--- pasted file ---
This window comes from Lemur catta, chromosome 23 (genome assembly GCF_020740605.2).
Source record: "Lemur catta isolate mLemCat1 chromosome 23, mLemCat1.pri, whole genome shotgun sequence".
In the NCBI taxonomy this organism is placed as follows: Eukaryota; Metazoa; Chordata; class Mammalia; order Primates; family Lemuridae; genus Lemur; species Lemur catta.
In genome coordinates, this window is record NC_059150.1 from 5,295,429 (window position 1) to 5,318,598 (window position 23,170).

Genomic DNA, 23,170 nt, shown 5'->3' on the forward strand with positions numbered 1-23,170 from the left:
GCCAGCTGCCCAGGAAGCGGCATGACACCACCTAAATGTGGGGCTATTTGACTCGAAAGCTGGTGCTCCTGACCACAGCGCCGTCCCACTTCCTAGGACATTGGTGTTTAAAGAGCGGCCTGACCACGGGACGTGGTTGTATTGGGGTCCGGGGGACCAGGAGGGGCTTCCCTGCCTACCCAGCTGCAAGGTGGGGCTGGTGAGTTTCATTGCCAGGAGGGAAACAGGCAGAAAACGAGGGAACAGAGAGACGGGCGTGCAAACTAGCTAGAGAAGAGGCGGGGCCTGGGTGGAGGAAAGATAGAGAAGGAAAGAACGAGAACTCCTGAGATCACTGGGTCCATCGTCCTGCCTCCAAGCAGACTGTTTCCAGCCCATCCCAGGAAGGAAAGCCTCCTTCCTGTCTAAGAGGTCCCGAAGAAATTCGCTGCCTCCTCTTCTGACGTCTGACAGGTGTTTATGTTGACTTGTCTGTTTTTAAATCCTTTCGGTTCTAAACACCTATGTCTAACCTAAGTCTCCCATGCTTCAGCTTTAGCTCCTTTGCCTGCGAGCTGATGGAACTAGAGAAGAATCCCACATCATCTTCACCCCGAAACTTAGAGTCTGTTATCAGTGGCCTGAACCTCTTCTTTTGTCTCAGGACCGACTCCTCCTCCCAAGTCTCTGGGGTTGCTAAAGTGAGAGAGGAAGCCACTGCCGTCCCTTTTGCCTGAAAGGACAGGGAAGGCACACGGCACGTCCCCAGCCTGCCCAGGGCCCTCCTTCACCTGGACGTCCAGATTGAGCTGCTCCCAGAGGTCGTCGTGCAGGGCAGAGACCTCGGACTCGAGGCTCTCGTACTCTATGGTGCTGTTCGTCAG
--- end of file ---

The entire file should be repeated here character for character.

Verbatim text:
This window comes from Lemur catta, chromosome 23 (genome assembly GCF_020740605.2).
Source record: "Lemur catta isolate mLemCat1 chromosome 23, mLemCat1.pri, whole genome shotgun sequence".
In the NCBI taxonomy this organism is placed as follows: Eukaryota; Metazoa; Chordata; class Mammalia; order Primates; family Lemuridae; genus Lemur; species Lemur catta.
In genome coordinates, this window is record NC_059150.1 from 5,295,429 (window position 1) to 5,318,598 (window position 23,170).

Genomic DNA, 23,170 nt, shown 5'->3' on the forward strand with positions numbered 1-23,170 from the left:
GCCAGCTGCCCAGGAAGCGGCATGACACCACCTAAATGTGGGGCTATTTGACTCGAAAGCTGGTGCTCCTGACCACAGCGCCGTCCCACTTCCTAGGACATTGGTGTTTAAAGAGCGGCCTGACCACGGGACGTGGTTGTATTGGGGTCCGGGGGACCAGGAGGGGCTTCCCTGCCTACCCAGCTGCAAGGTGGGGCTGGTGAGTTTCATTGCCAGGAGGGAAACAGGCAGAAAACGAGGGAACAGAGAGACGGGCGTGCAAACTAGCTAGAGAAGAGGCGGGGCCTGGGTGGAGGAAAGATAGAGAAGGAAAGAACGAGAACTCCTGAGATCACTGGGTCCATCGTCCTGCCTCCAAGCAGACTGTTTCCAGCCCATCCCAGGAAGGAAAGCCTCCTTCCTGTCTAAGAGGTCCCGAAGAAATTCGCTGCCTCCTCTTCTGACGTCTGACAGGTGTTTATGTTGACTTGTCTGTTTTTAAATCCTTTCGGTTCTAAACACCTATGTCTAACCTAAGTCTCCCATGCTTCAGCTTTAGCTCCTTTGCCTGCGAGCTGATGGAACTAGAGAAGAATCCCACATCATCTTCACCCCGAAACTTAGAGTCTGTTATCAGTGGCCTGAACCTCTTCTTTTGTCTCAGGACCGACTCCTCCTCCCAAGTCTCTGGGGTTGCTAAAGTGAGAGAGGAAGCCACTGCCGTCCCTTTTGCCTGAAAGGACAGGGAAGGCACACGGCACGTCCCCAGCCTGCCCAGGGCCCTCCTTCACCTGGACGTCCAGATTGAGCTGCTCCCAGAGGTCGTCGTGCAGGGCAGAGACCTCGGACTCGAGGCTCTCGTACTCTATGGTGCTGTTCGTCAG